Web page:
The Lachaise Lounge

Gaston Lachaise would have hated Dallas. Going to a party in Dallas, or even traipsing through NorthPark, you encounter enough sculpted, anorexic women to completely turn your concept of normal body image on its head. However, Lachaise's ideal body image is the complete opposite of the ideal Dallas woman. That's why I think his works, on display as the Woman: The Art of Gaston Lachaise exhibition, will turn a few heads in this city. Lachaise was a revolutionary sculptor—inspired by a single muse—who rendered striking monuments of real women. And by real women, I mean women with curves, rounded bellies and thighs bigger than matchsticks. There are love handles and big butts and saggy boobs too. Lachaise's sculptures are a bit disproportional—the limbs are often more tapered than they would be in reality—but it lends an air of drama to the female form. The sculptures were considered quite scandalous back in the 1920s and 1930s, and I don't see it being any less challenging now. In a city where body image is a concern secondary only to the spending limit on your Neiman's card, Lachaise's work will certainly raise some eyebrows. Stop at Krispy Kreme on your way to the Nasher Sculpture Center, 2001 Flora St., and celebrate womanly curves with the bronze ladies of Lachaise. Woman runs through February 17, 2008, at the Nasher Sculpture Center, 2001 Flora St., and is open Tuesdays through Sundays. Admission is $5 to $10. Call 214-242-5100 or visit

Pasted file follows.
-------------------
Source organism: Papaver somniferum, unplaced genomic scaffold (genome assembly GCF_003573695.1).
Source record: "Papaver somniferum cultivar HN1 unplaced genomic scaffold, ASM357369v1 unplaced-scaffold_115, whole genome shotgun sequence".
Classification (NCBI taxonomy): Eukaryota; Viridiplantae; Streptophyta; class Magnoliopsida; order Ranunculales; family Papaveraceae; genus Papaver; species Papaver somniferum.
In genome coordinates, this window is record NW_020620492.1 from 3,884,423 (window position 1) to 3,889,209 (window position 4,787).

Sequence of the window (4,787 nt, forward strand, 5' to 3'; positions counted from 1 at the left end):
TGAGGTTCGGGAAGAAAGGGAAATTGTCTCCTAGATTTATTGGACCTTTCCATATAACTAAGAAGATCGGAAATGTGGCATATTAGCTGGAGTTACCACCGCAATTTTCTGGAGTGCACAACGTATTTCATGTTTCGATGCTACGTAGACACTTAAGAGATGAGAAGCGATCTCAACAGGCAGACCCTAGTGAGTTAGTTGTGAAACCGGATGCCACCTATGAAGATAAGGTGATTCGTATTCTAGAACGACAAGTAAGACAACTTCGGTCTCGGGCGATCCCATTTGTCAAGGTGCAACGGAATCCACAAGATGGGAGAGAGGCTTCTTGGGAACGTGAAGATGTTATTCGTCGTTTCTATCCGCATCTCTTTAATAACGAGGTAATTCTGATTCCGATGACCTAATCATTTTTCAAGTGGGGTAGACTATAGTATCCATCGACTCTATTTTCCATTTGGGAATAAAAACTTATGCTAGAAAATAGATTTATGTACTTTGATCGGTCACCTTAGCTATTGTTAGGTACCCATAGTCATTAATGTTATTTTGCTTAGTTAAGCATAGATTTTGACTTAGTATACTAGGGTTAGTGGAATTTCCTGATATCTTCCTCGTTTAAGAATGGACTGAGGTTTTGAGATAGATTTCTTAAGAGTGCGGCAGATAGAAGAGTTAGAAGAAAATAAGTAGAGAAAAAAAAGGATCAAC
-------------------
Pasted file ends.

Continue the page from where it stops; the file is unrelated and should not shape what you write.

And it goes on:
Tuesdays-Sundays. Starts: Dec. 14. Continues through Feb. 17, 2007


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